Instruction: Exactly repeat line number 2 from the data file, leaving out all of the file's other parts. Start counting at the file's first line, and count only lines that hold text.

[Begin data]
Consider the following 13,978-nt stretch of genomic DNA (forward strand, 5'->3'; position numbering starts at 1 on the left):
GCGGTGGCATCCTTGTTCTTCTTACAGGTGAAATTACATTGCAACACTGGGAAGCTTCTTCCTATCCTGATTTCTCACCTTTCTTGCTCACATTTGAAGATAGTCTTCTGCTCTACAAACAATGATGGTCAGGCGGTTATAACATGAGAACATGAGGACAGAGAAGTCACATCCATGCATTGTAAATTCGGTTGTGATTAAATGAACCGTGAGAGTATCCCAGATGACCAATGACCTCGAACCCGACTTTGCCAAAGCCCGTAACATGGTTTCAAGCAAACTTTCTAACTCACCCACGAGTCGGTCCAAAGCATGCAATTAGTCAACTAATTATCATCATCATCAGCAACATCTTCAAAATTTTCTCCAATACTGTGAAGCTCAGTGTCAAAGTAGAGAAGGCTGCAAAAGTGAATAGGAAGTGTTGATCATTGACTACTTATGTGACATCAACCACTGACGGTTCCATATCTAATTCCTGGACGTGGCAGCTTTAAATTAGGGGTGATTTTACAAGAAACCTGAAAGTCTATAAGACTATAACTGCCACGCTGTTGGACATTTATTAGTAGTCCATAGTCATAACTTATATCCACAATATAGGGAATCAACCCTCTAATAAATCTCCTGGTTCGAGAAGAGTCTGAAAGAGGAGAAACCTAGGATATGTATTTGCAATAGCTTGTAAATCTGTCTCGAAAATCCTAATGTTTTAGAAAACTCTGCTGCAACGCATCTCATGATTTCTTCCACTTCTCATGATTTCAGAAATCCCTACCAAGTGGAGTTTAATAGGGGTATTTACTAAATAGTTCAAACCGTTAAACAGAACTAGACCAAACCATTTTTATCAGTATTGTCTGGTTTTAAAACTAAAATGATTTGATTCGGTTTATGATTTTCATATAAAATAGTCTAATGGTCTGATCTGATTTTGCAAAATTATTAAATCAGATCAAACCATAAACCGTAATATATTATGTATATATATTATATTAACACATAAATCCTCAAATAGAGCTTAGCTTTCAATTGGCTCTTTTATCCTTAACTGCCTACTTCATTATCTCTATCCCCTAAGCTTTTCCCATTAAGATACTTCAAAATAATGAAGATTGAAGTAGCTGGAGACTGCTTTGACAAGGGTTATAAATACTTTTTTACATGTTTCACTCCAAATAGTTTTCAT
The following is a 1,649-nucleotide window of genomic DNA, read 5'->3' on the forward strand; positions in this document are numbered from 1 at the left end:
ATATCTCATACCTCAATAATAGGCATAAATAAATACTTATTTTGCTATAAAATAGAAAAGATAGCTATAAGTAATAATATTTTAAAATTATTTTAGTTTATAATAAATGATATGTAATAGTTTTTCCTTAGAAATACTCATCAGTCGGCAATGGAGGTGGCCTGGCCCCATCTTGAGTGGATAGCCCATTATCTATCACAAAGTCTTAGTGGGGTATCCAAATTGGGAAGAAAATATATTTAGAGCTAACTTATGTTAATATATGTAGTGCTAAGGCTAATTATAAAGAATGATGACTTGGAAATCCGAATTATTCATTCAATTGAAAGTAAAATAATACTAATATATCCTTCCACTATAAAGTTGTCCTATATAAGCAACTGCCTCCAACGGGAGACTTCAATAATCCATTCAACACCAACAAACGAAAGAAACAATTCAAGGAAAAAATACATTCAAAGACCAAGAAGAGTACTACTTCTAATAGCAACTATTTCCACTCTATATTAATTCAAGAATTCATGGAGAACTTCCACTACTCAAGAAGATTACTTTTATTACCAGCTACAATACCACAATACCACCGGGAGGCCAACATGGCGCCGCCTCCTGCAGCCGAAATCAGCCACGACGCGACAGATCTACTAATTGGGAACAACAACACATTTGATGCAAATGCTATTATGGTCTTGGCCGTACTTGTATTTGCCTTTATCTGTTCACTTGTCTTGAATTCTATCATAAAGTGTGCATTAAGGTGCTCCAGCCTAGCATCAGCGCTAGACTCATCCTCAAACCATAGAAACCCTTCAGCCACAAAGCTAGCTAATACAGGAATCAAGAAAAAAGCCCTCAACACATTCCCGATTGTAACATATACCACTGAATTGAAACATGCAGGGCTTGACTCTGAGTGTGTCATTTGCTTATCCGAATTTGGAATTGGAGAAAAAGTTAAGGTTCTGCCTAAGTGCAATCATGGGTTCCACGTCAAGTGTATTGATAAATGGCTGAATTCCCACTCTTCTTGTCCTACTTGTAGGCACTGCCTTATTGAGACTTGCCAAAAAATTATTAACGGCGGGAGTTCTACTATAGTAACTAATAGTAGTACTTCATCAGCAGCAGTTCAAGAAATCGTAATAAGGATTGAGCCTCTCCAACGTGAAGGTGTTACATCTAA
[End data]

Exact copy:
GCGGTGGCATCCTTGTTCTTCTTACAGGTGAAATTACATTGCAACACTGGGAAGCTTCTTCCTATCCTGATTTCTCACCTTTCTTGCTCACATTTGAAGATAGTCTTCTGCTCTACAAACAATGATGGTCAGGCGGTTATAACATGAGAACATGAGGACAGAGAAGTCACATCCATGCATTGTAAATTCGGTTGTGATTAAATGAACCGTGAGAGTATCCCAGATGACCAATGACCTCGAACCCGACTTTGCCAAAGCCCGTAACATGGTTTCAAGCAAACTTTCTAACTCACCCACGAGTCGGTCCAAAGCATGCAATTAGTCAACTAATTATCATCATCATCAGCAACATCTTCAAAATTTTCTCCAATACTGTGAAGCTCAGTGTCAAAGTAGAGAAGGCTGCAAAAGTGAATAGGAAGTGTTGATCATTGACTACTTATGTGACATCAACCACTGACGGTTCCATATCTAATTCCTGGACGTGGCAGCTTTAAATTAGGGGTGATTTTACAAGAAACCTGAAAGTCTATAAGACTATAACTGCCACGCTGTTGGACATTTATTAGTAGTCCATAGTCATAACTTATATCCACAATATAGGGAATCAACCCTCTAATAAATCTCCTGGTTCGAGAAGAGTCTGAAAGAGGAGAAACCTAGGATATGTATTTGCAATAGCTTGTAAATCTGTCTCGAAAATCCTAATGTTTTAGAAAACTCTGCTGCAACGCATCTCATGATTTCTTCCACTTCTCATGATTTCAGAAATCCCTACCAAGTGGAGTTTAATAGGGGTATTTACTAAATAGTTCAAACCGTTAAACAGAACTAGACCAAACCATTTTTATCAGTATTGTCTGGTTTTAAAACTAAAATGATTTGATTCGGTTTATGATTTTCATATAAAATAGTCTAATGGTCTGATCTGATTTTGCAAAATTATTAAATCAGATCAAACCATAAACCGTAATATATTATGTATATATATTATATTAACACATAAATCCTCAAATAGAGCTTAGCTTTCAATTGGCTCTTTTATCCTTAACTGCCTACTTCATTATCTCTATCCCCTAAGCTTTTCCCATTAAGATACTTCAAAATAATGAAGATTGAAGTAGCTGGAGACTGCTTTGACAAGGGTTATAAATACTTTTTTACATGTTTCACTCCAAATAGTTTTCAT